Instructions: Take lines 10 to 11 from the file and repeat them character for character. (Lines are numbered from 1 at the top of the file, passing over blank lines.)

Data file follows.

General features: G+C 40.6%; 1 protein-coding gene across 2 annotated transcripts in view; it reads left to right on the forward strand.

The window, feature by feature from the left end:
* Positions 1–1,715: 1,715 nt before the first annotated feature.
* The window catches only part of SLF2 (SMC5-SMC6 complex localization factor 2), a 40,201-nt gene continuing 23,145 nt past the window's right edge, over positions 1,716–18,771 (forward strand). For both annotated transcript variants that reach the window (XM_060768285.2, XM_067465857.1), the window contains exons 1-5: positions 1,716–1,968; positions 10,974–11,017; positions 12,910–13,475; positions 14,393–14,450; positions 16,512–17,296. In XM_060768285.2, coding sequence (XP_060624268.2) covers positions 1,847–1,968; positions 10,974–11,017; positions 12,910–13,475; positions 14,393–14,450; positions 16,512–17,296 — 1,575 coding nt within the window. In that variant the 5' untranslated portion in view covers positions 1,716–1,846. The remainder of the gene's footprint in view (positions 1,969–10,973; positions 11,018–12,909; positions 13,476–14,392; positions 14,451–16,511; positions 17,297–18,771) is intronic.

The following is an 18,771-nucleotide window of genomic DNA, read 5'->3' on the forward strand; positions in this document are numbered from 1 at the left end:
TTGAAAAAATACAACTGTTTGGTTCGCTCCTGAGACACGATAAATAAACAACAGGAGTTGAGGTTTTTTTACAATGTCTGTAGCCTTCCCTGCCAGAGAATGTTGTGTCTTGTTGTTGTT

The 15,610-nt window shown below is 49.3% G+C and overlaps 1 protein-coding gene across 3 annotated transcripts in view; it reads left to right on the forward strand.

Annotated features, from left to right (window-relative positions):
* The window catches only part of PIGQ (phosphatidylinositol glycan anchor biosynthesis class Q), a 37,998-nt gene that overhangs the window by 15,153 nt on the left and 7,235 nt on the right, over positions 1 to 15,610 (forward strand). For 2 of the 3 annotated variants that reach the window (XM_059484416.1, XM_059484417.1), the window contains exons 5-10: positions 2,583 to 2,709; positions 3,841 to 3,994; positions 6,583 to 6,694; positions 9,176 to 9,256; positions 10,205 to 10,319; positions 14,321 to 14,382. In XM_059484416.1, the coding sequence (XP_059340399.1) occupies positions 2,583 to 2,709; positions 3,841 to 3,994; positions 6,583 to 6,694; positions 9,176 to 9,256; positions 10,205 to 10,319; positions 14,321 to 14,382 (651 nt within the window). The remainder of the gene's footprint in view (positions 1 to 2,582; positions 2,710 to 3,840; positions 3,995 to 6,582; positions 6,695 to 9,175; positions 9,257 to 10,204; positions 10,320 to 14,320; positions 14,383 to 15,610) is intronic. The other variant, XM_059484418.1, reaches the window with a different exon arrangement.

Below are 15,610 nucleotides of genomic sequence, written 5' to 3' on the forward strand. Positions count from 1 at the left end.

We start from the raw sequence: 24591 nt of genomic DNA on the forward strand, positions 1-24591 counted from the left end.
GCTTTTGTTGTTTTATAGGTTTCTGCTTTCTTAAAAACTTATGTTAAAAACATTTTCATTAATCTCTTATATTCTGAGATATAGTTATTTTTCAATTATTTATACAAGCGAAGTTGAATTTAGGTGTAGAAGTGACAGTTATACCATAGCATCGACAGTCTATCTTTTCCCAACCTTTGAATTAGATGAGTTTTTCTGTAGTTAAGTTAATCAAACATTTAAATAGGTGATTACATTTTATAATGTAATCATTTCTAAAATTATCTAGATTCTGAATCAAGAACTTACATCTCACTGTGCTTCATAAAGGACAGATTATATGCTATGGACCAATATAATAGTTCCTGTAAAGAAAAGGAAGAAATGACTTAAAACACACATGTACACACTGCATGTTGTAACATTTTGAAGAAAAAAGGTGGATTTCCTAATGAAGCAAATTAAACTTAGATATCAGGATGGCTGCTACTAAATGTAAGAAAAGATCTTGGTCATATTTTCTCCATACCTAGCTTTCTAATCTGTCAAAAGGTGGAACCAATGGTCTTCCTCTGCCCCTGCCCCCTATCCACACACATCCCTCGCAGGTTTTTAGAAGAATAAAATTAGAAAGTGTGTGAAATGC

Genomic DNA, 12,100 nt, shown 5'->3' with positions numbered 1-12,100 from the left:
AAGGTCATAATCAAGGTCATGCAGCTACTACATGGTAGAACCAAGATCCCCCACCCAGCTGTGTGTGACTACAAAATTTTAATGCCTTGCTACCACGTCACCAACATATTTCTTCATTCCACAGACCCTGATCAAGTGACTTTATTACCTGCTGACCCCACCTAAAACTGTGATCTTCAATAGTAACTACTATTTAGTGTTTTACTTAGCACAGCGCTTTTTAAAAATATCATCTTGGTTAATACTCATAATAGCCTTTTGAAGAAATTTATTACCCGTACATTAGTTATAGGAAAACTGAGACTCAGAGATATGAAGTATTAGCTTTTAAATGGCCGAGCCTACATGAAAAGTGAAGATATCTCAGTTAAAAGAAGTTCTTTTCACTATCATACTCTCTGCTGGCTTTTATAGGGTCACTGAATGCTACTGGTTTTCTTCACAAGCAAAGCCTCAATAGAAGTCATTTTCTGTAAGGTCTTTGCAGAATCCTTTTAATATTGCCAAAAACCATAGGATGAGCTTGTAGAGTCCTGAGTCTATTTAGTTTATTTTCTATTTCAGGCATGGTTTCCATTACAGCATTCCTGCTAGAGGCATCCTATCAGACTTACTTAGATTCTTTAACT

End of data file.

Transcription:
Below are 15,610 nucleotides of genomic sequence, written 5' to 3' on the forward strand. Positions count from 1 at the left end.

We start from the raw sequence: 24591 nt of genomic DNA on the forward strand, positions 1-24591 counted from the left end.